The recent report from researchers at Security Research Labs on the vulnerability of USB devices has seen equal amounts of soul searching and indignation from the industry. While the advice has been to make sure you use devices from trusted sources, some USB IP companies have been highlighting what device makers can do to ensure that their systems are secure.
Rather than use malware on a USB device, SR Labs researchers Karsten Nohl and Jakob Lell reverse-engineered the code in the USB controllers and used it to inject a virus or trojan into a system.
Gordon Lunn, customer engineering support manager at Glasgow, UK-based USB chip IP developer FTDI Chip, points out that the report highlights programmable devices, which are just one type of USB device. He tells EE Times:
We felt the report was inflammatory to say that USB firmware was the problem. From an FTDI perspective we did see the report as a generic attack on USB as a bad system. I don't see that as being any different from any infected source. This is a hardware thing that you would have to disinfect. Antivirus software can block threats from the Internet, so it can block threats from a USB stick.
In the embedded market, many USB ASIC implementations provide a serial-to-USB bridge that is not vulnerable to this reprogramming. This requires OEMs write drivers to FTDI's API, avoiding the problem.
One of the reasons USB-to-serial is a vendor solution, there is no defined class for USB-to-serial, so all such devices tend to be vendor class, whereas a memory stick is a mass storage class with the drivers embedded in Windows or Linux and is easier to access in a rogue piece of code. Because the bridge solutions are non-programmable, the security question doesn't come up, and the system developers understand the system has to have its own security, that this is just a data port.
But FTDI has also developed its own programmable core, the FT900, that can be used as a USB controller. Lunn says:
The FT900 is more branded as an MCU rather than USB. It just happens to have USB. Yes it's programmable and in theory we have the issues of the other programmable controllers. We have an e-fuse technology to mask and write-protect the flash of the device, so we do protect people's application code.
With our device we have both host and device support, and we have up to seven end-points with multiple classes. Although you can't change the device, you can program it to be different things.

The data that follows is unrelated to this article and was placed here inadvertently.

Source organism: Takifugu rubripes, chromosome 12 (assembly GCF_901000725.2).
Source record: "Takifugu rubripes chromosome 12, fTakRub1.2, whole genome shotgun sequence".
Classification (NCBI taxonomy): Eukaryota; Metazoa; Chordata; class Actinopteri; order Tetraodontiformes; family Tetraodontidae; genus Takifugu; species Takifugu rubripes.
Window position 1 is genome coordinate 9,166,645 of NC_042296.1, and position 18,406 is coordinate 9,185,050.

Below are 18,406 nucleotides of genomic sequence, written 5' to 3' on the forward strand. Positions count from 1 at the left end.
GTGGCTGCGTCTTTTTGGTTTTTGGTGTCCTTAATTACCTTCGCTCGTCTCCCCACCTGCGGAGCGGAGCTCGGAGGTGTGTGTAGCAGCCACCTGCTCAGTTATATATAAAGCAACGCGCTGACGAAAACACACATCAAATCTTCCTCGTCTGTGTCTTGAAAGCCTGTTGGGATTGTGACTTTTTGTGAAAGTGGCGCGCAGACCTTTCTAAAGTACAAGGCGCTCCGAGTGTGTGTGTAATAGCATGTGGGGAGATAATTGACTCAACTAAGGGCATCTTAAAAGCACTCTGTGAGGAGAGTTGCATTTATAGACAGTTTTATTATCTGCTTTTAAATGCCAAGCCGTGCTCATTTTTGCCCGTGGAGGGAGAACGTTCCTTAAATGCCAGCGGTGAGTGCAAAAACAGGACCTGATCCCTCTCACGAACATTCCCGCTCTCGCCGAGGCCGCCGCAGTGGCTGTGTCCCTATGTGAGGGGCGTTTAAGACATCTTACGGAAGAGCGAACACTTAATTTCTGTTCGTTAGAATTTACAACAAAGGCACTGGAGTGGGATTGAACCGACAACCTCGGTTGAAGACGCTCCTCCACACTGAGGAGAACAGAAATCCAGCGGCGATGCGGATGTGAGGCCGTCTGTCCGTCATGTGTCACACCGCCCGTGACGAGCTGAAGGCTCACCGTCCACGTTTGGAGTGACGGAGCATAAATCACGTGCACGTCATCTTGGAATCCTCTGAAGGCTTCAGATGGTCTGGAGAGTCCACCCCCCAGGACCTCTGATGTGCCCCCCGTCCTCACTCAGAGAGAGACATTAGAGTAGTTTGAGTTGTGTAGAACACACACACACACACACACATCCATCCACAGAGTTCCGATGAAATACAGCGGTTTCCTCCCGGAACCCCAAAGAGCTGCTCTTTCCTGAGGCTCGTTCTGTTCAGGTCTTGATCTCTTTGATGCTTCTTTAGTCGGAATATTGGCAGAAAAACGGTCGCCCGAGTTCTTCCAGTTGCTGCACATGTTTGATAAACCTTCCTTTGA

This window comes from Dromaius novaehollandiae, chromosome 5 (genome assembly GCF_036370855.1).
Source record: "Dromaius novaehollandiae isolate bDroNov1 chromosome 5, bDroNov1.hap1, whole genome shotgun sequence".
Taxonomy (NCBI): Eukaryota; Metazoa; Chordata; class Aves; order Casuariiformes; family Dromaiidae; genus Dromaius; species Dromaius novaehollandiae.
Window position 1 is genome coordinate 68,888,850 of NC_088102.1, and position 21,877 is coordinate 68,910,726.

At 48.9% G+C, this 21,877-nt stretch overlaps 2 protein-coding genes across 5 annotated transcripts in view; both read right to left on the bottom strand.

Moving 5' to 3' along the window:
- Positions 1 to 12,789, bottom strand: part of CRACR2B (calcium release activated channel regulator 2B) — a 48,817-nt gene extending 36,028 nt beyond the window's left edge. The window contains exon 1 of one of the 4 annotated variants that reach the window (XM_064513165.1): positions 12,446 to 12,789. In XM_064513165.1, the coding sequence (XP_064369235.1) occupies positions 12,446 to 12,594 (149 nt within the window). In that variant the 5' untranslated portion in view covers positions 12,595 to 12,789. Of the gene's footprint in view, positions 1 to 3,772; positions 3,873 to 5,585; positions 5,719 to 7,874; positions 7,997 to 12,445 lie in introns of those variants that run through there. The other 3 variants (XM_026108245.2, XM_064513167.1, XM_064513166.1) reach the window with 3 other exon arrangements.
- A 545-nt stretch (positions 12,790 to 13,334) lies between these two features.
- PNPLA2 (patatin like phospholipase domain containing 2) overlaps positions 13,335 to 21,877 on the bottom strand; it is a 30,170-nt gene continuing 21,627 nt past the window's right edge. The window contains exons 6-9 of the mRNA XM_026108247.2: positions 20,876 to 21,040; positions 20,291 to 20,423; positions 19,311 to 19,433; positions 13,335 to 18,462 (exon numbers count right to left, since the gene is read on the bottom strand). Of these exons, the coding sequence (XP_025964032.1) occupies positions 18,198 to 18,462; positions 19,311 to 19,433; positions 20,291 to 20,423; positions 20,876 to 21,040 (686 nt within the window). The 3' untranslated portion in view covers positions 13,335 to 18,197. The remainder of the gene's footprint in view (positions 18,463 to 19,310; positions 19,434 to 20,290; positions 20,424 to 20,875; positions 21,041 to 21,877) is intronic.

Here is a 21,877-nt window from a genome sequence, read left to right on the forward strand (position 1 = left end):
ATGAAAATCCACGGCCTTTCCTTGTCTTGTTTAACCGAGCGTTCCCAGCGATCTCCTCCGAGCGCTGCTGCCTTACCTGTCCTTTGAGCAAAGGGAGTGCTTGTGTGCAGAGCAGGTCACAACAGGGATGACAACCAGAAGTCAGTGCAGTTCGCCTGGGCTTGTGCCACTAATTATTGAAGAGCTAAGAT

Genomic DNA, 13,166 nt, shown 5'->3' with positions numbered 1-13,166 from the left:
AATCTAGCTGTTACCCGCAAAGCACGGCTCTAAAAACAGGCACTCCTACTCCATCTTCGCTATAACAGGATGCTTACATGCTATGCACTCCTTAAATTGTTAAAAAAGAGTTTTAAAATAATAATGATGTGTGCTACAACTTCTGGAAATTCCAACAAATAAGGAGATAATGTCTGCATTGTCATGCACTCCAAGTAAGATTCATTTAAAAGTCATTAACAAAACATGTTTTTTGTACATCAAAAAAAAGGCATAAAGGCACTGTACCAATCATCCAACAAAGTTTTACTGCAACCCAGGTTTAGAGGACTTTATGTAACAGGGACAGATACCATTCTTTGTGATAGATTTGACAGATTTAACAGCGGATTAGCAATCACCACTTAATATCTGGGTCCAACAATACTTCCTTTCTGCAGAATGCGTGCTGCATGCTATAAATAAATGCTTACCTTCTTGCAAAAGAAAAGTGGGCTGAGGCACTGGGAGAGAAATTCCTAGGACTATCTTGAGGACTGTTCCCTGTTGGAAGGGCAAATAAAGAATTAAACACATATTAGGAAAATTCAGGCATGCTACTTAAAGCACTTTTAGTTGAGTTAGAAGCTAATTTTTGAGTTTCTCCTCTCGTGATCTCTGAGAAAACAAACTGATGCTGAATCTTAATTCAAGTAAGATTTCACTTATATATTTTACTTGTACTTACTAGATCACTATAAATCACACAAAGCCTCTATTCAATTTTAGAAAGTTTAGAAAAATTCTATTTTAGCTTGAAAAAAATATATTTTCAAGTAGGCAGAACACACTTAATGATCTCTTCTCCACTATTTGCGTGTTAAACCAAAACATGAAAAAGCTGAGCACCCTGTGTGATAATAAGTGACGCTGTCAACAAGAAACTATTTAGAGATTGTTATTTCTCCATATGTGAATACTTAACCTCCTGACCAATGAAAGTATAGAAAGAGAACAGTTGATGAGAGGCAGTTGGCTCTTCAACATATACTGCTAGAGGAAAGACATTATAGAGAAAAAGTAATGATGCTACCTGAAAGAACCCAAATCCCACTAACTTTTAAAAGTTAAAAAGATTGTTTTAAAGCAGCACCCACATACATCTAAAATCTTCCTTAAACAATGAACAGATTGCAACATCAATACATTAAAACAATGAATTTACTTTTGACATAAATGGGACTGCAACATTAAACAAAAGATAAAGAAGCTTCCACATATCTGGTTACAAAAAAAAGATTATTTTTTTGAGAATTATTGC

For example, if you have a WiFi dongle, it plugs in as a dongle, downloads the drivers and then reconfigures itself to be a data transfer device. If you have reconfigured the device, you can't change the flash, but you could change the RAM locally. Once you re-power, it returns to its original state. What damage could be done before you realize there is a problem is then a question, but that is no different from any other programmable device, he says.
FTDI last week signed a deal to add a full USB stack called TrueStack from Ithaca NY-based MCCI Inc. to its FT900 programmable controller. This uses FTDI's own architecture optimized for data transfers, so it gives more protection against attack.
Security of a programmable core in connectivity applications is always a concern. The related software is complex, and so is subject to compromises, says CEO Terry Moore at MCCI. The solution is defense in depth. He says:
MCCI’s USB stack has been extensively tested with the Windows ecosystem of devices, and was designed from the start with an awareness of the threat model. The FT900 has all the required tools to allow system makers to harden it, in particular e-fuses which, once programmed, prevent further changes to the program storage. But device designers have to be similarly careful when integrating, both to code carefully, and to make sure they take advantage of all the tools available, such as the security fuses.
He does acknowledge that programmability introduces a new and subtle route of turning a trusted device into a malicious device. “Although we shouldn’t dismiss this, we should remember that there are hundreds of different programmable cores on the market running thousands of different software stacks, with dozens of unique CPU instruction sets. Few of them allow direct in-the-field programming over USB.”
He also points out that the recent security attacks using USB are not actually new. The threat has been known to USB insiders for years. “It’s been possible for at least 15 years to use COTS products to put together type-one malicious devices, even on a research budget,” he says.